Vigil for man killed in police shooting

Family, friends and supporters gather in front of Riverton City Hall on Sept. 26 to host a candlelight vigil and protest for Anderson “Andy” Antelope, who was killed in an altercation with police. Community and family members are still seeking answers about the shooting.

Community and family members of a man killed by police in Riverton last month are continuing to press for answers and look for ways to heal as a community.

A police officer shot and killed Anderson “Andy” Antelope on Sept. 21 during an altercation in which authorities allege Antelope attacked the officer with a knife outside of the Riverton Walmart store. Family members say Antelope was shot once in the head.

Authorities have released few other details while they investigate.

The shooting prompted a memorial vigil days after the shooting, where family members and friends remembered Antelope, a Northern Arapaho citizen, and called for transparency. Community members again held a vigil Saturday afternoon, marching from Riverton’s City Park to the City Hall and police department. Monday evening, tribal leaders answered questions about the shooting at a community event and discussed ways to heal and prevent future incidents involving tribal members.

“The activism that we are pushing for is transparency,” Dean Wallowing Bull, one of Antelope’s nephews, said at Monday’s meeting. “We want to know what happened to our uncle, dad, nephew, grandfather, brother, Northern Arapaho tribal member. We want to know the truth of what happened in front of Walmart. We want to see video surveillance clips of the shooting. Why? These things are going to put our hearts at peace or anger our hearts to take more action.”

Some have expressed doubt about the official narrative so far, while others have asked why the officer shot Anderson — a 28-year-old man who suffered from health problems and was prone to periods of confusion — instead of subduing him with non-lethal methods. Some have also said they were upset that Antelope lay outside on the ground for several hours after the shooting while the Walmart remained open and customers streamed past the scene.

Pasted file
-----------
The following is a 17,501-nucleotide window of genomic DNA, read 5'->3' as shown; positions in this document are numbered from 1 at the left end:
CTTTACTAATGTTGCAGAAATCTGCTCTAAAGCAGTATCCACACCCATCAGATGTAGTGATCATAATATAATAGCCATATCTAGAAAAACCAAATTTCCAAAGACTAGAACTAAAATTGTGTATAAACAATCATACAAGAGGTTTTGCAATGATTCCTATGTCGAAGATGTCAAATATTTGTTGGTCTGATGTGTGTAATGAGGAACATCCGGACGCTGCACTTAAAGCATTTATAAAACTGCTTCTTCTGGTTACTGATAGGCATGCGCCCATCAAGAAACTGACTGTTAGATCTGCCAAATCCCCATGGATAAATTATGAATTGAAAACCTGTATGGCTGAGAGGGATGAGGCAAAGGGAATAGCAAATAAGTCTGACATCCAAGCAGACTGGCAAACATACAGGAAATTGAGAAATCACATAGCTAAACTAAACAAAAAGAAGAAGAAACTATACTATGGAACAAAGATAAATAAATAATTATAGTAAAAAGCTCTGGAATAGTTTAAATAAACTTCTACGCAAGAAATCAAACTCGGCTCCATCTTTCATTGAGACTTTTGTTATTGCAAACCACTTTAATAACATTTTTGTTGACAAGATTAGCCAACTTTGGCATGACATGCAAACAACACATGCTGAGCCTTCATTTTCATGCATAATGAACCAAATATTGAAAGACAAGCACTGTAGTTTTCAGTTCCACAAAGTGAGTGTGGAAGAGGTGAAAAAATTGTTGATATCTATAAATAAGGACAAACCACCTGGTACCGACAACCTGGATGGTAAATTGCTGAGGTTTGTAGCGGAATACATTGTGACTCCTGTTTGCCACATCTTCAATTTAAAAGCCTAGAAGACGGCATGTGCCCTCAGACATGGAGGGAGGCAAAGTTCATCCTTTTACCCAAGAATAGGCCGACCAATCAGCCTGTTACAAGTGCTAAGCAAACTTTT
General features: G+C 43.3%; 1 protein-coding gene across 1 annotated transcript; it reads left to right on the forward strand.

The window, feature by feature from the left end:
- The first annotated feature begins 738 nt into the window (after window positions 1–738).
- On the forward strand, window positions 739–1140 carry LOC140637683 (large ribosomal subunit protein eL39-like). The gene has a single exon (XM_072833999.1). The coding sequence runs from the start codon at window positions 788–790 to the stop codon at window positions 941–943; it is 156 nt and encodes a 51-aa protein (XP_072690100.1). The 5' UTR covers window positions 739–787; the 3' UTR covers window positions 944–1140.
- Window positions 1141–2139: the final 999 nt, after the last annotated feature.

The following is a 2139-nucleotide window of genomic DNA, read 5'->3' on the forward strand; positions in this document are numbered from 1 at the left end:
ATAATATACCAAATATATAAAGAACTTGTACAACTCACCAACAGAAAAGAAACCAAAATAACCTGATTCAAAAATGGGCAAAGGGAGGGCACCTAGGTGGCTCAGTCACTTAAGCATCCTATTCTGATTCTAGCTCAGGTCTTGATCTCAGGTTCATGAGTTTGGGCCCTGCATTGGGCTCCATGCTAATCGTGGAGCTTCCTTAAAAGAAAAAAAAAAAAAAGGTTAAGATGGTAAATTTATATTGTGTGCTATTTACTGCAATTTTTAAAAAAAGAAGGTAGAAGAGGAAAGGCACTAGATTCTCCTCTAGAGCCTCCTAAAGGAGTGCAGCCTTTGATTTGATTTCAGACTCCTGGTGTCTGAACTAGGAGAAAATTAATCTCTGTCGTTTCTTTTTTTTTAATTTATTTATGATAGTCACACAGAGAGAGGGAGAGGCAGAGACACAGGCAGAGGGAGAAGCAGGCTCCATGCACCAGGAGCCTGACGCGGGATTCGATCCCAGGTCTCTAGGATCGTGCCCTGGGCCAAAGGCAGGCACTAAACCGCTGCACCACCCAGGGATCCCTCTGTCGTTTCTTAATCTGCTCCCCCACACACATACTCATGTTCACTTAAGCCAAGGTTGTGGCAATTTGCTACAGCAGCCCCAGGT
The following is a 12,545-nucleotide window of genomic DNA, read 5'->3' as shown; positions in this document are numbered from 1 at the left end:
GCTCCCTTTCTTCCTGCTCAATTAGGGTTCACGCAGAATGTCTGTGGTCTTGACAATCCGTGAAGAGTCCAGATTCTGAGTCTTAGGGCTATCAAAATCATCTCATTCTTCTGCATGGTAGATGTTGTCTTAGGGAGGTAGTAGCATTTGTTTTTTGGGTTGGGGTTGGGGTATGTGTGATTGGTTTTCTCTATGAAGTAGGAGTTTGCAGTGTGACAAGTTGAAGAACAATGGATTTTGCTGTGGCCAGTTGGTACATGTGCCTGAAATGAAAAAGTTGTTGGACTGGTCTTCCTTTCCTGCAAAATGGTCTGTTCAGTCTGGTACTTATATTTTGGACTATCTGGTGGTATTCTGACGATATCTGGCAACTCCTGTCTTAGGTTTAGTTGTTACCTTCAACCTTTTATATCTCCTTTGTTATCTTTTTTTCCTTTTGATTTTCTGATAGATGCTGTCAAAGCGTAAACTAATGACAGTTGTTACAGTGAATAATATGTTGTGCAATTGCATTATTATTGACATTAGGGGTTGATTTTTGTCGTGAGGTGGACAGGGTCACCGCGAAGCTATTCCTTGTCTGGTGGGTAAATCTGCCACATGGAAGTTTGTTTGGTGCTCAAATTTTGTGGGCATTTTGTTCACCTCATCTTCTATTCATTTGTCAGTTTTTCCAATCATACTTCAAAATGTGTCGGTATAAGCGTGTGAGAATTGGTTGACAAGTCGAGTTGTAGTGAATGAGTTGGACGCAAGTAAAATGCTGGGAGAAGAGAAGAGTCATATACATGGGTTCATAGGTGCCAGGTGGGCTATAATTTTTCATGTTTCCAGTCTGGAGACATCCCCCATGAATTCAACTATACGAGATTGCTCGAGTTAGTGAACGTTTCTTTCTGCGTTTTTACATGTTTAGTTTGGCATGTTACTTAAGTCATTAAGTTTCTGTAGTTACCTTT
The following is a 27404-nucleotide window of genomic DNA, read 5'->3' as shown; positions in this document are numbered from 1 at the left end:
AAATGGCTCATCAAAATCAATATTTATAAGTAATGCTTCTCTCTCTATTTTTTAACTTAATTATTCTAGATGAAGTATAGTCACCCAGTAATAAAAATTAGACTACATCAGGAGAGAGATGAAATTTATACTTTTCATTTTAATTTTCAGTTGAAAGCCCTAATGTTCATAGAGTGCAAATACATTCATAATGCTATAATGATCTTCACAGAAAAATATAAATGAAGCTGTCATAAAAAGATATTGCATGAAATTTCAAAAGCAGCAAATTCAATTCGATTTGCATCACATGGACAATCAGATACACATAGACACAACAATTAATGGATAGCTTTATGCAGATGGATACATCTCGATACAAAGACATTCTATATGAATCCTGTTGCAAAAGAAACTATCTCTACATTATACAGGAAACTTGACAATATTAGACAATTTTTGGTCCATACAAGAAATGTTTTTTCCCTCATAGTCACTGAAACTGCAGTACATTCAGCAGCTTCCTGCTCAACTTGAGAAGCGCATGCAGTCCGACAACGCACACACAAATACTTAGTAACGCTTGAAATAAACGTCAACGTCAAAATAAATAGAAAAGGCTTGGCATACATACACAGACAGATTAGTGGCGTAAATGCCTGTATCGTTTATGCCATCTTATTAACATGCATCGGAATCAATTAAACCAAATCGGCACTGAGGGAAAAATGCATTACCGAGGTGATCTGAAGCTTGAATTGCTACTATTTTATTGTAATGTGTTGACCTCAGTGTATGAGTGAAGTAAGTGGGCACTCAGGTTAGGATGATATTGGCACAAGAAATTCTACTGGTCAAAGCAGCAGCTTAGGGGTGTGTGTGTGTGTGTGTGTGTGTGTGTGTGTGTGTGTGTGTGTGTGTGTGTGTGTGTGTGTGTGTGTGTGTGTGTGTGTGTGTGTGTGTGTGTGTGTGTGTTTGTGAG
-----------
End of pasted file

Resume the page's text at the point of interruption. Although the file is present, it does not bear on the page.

Dozens remember man shot in Riverton, call for authorities to release information in peaceful gathering

Community members have also circulated a petition demanding authorities immediately release audio or video recordings of the shooting, the name of the officer involved, disciplinary records and complaints.

At Saturday’s march, a few dozen peacefully walked the several blocks to City Hall while carrying signs with messages like “Native Lives Matter,” singing and chanting “justice for Andy” to remember Antelope while calling for answers to the shooting.

Despite some personal struggles, friends and family members have said Antelope was a kind man with a good sense of humor who cared deeply about his family. They’ve said attacking a police officer would have been out of character for him.

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After Saturday’s march, one of Antelope’s nieces, Kenzie Rae Wallowing Bull, said she and her family live in Montana on the Northern Cheyenne Reservation but have been staying in the area to hopefully find out what happened.

“We just want closure, and like I was telling my family and my kids, the truth always wins no matter what,” she said.

The Wyoming Department of Criminal Investigation is handling the investigation because it was a police-involved shooting. The department did not immediately return a request for comment Tuesday.

Riverton Mayor Richard Gard has told the Riverton Ranger that the officer involved has been placed on paid leave.

Man shot by Riverton police had attacked officer with knife, prosecutor says

Although investigators have released little information about the shooting, Fremont County Coroner Mark Stratmoen has said he plans to provide more information and convene a public inquest to present evidence once investigators complete their work. It could take more than a month to schedule that inquest, he said.

At Monday’s event, tribal citizens and Northern Arapaho business council members discussed ways to protect the tribe’s more vulnerable citizens through suggestions like a homeless shelter, as well as how to foster a respectful relationship with officials in border towns like Riverton.

Business council member Stephen Fast Horse said the shooting has been on the minds and in the prayers of many tribal members, adding that the purpose of the meeting was to hopefully answer some questions and discuss ways to move forward. He said Northern Arapaho leaders hope to soon meet with Riverton officials to better understand what happened and ask why lethal force was used.

“A tragedy took place that took one of our tribal members from us at Walmart. I know there’s a lot of concern and a lot (of it is) what is happening, why is it happening and what does it mean?” he said at the meeting. “This is a very big matter to all of us because we all do our shopping, we all do everything in the city of Riverton and Lander.”

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Chris Aadland covers the Wind River Reservation and tribal affairs for the Star-Tribune as a Report for America corps member. A Minnesota native, he spent the last two years reporting for the Wisconsin State Journal before moving to Wyoming in June 2019.

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